There are certainly structural pressures at the Bar that result in burnout and overwork, such as low pay - particularly in the legal aid sector - and a creaking, backlogged justice system often resulting in unpredictable diaries and last-minute instructions. But my view is that a big contributing factor to burnout in the legal profession is the attitude of lawyers themselves. As lawyers, we place pressure on ourselves to be invincible and invulnerable. Family lawyers, who often enter the profession because of their empathy and their wish to make a change to people's lives, go above and beyond for their clients, often at their own expense. We fetishise overwork, carefully composing witty tweets about our latest all-nighter, glamourising what is a pretty depressing lifestyle. Junior barristers think they’re going to be placed on some invisible blacklist by their clerks if they dare to say 'no', or that they’ll never be briefed again because they disappointed a solicitor who called up in a panic at 12pm, asking about counsel availability for a 2pm hearing.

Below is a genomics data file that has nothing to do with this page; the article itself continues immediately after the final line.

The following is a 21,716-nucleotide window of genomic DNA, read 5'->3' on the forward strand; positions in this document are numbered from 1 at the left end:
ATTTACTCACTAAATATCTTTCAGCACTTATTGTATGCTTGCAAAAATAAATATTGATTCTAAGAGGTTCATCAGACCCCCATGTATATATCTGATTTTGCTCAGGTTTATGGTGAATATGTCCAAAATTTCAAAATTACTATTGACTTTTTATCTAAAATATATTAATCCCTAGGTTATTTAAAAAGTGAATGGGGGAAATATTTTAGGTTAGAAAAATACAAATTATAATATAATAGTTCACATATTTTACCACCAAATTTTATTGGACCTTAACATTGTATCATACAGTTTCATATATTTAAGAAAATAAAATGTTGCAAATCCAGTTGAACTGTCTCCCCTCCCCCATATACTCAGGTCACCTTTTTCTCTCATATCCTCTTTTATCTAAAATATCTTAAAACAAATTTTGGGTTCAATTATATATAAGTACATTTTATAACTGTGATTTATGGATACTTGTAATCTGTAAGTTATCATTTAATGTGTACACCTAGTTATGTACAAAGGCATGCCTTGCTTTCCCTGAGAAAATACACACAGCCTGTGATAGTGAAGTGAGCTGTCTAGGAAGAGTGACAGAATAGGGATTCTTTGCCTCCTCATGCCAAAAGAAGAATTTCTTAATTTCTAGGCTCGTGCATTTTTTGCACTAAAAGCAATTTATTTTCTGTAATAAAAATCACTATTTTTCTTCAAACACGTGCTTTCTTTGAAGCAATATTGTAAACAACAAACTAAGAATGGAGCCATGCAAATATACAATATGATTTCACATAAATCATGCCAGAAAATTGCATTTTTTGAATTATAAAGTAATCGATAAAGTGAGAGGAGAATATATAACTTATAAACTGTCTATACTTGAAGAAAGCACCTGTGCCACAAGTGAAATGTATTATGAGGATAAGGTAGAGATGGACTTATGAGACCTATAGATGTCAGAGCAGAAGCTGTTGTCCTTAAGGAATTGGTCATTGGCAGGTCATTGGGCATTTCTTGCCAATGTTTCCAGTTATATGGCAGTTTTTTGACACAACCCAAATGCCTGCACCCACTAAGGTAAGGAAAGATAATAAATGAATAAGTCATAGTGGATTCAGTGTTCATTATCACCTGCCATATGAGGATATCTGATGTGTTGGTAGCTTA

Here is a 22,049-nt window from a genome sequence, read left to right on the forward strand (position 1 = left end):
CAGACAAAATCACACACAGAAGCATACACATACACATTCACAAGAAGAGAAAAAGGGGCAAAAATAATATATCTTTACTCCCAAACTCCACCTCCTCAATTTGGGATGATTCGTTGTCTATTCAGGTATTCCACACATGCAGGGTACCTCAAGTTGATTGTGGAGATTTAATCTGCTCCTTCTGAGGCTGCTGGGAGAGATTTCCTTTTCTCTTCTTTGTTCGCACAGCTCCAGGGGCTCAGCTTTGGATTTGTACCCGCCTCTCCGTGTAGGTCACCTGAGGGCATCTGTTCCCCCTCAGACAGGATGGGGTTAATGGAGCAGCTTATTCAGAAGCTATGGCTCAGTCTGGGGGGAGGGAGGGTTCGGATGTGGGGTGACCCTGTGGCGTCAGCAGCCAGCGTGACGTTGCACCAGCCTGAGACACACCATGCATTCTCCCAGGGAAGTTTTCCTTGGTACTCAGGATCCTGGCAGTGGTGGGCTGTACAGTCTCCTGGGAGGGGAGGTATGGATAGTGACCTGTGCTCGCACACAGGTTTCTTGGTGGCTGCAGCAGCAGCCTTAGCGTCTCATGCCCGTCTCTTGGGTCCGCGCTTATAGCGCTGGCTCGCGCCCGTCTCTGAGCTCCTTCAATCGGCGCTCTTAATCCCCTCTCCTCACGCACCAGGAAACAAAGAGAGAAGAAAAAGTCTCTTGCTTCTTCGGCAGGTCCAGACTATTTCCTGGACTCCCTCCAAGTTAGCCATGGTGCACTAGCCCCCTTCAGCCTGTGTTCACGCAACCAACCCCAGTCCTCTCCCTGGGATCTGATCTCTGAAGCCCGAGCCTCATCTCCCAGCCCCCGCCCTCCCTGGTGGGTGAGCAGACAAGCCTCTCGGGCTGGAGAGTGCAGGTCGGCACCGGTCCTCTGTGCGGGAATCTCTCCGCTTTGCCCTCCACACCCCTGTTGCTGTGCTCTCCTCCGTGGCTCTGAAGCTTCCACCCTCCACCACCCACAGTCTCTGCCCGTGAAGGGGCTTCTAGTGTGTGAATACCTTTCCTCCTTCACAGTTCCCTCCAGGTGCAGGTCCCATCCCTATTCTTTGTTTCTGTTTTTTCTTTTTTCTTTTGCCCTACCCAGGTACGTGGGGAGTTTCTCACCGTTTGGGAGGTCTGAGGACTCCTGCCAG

All those fears have floated through my head when I refuse a last-minute brief or when I don’t volunteer for an emergency hearing. Ultimately, those fears have come to nothing. I have a busy practice with interesting work. No one is going to hold it against me if I decide to have a life alongside my work. As long as I work hard and work well – but don’t work myself to the brink – I’m confident I’ll be just fine. I don't need to work superhuman hours to be a good barrister.
Now to convince my friends and colleagues.
All views and opinions expressed in this piece are the author's own and not necessarily those of Stiff Upper Lip.